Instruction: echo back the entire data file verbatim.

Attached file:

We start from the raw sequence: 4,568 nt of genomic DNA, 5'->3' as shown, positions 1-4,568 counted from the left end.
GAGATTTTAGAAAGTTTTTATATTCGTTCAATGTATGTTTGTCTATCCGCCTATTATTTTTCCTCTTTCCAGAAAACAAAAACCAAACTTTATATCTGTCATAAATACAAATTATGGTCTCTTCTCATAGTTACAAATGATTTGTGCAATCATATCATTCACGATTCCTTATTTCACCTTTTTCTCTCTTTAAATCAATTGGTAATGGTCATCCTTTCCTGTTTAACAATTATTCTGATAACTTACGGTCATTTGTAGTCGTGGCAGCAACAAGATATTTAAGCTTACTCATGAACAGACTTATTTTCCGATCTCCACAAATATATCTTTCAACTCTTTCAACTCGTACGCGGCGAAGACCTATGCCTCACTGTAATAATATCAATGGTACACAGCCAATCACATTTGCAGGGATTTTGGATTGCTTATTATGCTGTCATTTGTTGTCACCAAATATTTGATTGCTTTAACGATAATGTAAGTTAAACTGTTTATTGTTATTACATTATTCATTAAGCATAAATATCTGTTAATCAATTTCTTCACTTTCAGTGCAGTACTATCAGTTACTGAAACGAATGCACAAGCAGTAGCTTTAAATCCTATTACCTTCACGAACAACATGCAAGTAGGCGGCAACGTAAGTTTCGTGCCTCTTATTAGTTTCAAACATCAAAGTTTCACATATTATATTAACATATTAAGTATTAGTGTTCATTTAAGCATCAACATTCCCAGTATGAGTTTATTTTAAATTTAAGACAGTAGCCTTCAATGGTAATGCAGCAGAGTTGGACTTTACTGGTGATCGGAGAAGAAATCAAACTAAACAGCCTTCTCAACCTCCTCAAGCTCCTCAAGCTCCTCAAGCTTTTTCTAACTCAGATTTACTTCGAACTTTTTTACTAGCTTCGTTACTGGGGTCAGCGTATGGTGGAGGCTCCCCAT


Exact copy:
We start from the raw sequence: 4,568 nt of genomic DNA, 5'->3' as shown, positions 1-4,568 counted from the left end.
GAGATTTTAGAAAGTTTTTATATTCGTTCAATGTATGTTTGTCTATCCGCCTATTATTTTTCCTCTTTCCAGAAAACAAAAACCAAACTTTATATCTGTCATAAATACAAATTATGGTCTCTTCTCATAGTTACAAATGATTTGTGCAATCATATCATTCACGATTCCTTATTTCACCTTTTTCTCTCTTTAAATCAATTGGTAATGGTCATCCTTTCCTGTTTAACAATTATTCTGATAACTTACGGTCATTTGTAGTCGTGGCAGCAACAAGATATTTAAGCTTACTCATGAACAGACTTATTTTCCGATCTCCACAAATATATCTTTCAACTCTTTCAACTCGTACGCGGCGAAGACCTATGCCTCACTGTAATAATATCAATGGTACACAGCCAATCACATTTGCAGGGATTTTGGATTGCTTATTATGCTGTCATTTGTTGTCACCAAATATTTGATTGCTTTAACGATAATGTAAGTTAAACTGTTTATTGTTATTACATTATTCATTAAGCATAAATATCTGTTAATCAATTTCTTCACTTTCAGTGCAGTACTATCAGTTACTGAAACGAATGCACAAGCAGTAGCTTTAAATCCTATTACCTTCACGAACAACATGCAAGTAGGCGGCAACGTAAGTTTCGTGCCTCTTATTAGTTTCAAACATCAAAGTTTCACATATTATATTAACATATTAAGTATTAGTGTTCATTTAAGCATCAACATTCCCAGTATGAGTTTATTTTAAATTTAAGACAGTAGCCTTCAATGGTAATGCAGCAGAGTTGGACTTTACTGGTGATCGGAGAAGAAATCAAACTAAACAGCCTTCTCAACCTCCTCAAGCTCCTCAAGCTCCTCAAGCTTTTTCTAACTCAGATTTACTTCGAACTTTTTTACTAGCTTCGTTACTGGGGTCAGCGTATGGTGGAGGCTCCCCAT